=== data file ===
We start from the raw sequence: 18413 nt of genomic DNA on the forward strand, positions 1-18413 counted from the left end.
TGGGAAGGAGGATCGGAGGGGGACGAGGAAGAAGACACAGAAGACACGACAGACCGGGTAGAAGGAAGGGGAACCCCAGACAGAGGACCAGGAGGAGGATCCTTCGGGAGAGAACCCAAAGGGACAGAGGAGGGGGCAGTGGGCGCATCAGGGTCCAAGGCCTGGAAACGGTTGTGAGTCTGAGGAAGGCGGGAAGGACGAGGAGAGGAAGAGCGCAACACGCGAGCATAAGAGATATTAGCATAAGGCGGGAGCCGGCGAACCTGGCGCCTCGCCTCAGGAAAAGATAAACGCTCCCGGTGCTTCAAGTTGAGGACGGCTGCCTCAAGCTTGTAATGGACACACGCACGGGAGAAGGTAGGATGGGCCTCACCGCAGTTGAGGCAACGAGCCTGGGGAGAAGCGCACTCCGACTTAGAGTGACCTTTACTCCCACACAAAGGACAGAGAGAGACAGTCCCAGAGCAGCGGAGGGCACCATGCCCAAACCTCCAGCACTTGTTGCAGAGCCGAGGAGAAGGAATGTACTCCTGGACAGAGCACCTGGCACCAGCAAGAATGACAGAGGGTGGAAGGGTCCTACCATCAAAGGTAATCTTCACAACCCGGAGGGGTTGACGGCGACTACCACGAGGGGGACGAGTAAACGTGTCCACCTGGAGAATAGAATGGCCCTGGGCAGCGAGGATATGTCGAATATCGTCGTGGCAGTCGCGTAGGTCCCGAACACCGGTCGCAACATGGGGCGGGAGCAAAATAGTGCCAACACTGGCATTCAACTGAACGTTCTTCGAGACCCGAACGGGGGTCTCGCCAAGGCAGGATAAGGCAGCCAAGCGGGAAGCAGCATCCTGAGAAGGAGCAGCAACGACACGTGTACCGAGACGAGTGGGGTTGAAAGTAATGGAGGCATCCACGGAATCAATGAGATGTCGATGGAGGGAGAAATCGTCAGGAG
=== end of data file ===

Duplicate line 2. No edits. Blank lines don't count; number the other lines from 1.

TGGGAAGGAGGATCGGAGGGGGACGAGGAAGAAGACACAGAAGACACGACAGACCGGGTAGAAGGAAGGGGAACCCCAGACAGAGGACCAGGAGGAGGATCCTTCGGGAGAGAACCCAAAGGGACAGAGGAGGGGGCAGTGGGCGCATCAGGGTCCAAGGCCTGGAAACGGTTGTGAGTCTGAGGAAGGCGGGAAGGACGAGGAGAGGAAGAGCGCAACACGCGAGCATAAGAGATATTAGCATAAGGCGGGAGCCGGCGAACCTGGCGCCTCGCCTCAGGAAAAGATAAACGCTCCCGGTGCTTCAAGTTGAGGACGGCTGCCTCAAGCTTGTAATGGACACACGCACGGGAGAAGGTAGGATGGGCCTCACCGCAGTTGAGGCAACGAGCCTGGGGAGAAGCGCACTCCGACTTAGAGTGACCTTTACTCCCACACAAAGGACAGAGAGAGACAGTCCCAGAGCAGCGGAGGGCACCATGCCCAAACCTCCAGCACTTGTTGCAGAGCCGAGGAGAAGGAATGTACTCCTGGACAGAGCACCTGGCACCAGCAAGAATGACAGAGGGTGGAAGGGTCCTACCATCAAAGGTAATCTTCACAACCCGGAGGGGTTGACGGCGACTACCACGAGGGGGACGAGTAAACGTGTCCACCTGGAGAATAGAATGGCCCTGGGCAGCGAGGATATGTCGAATATCGTCGTGGCAGTCGCGTAGGTCCCGAACACCGGTCGCAACATGGGGCGGGAGCAAAATAGTGCCAACACTGGCATTCAACTGAACGTTCTTCGAGACCCGAACGGGGGTCTCGCCAAGGCAGGATAAGGCAGCCAAGCGGGAAGCAGCATCCTGAGAAGGAGCAGCAACGACACGTGTACCGAGACGAGTGGGGTTGAAAGTAATGGAGGCATCCACGGAATCAATGAGATGTCGATGGAGGGAGAAATCGTCAGGAG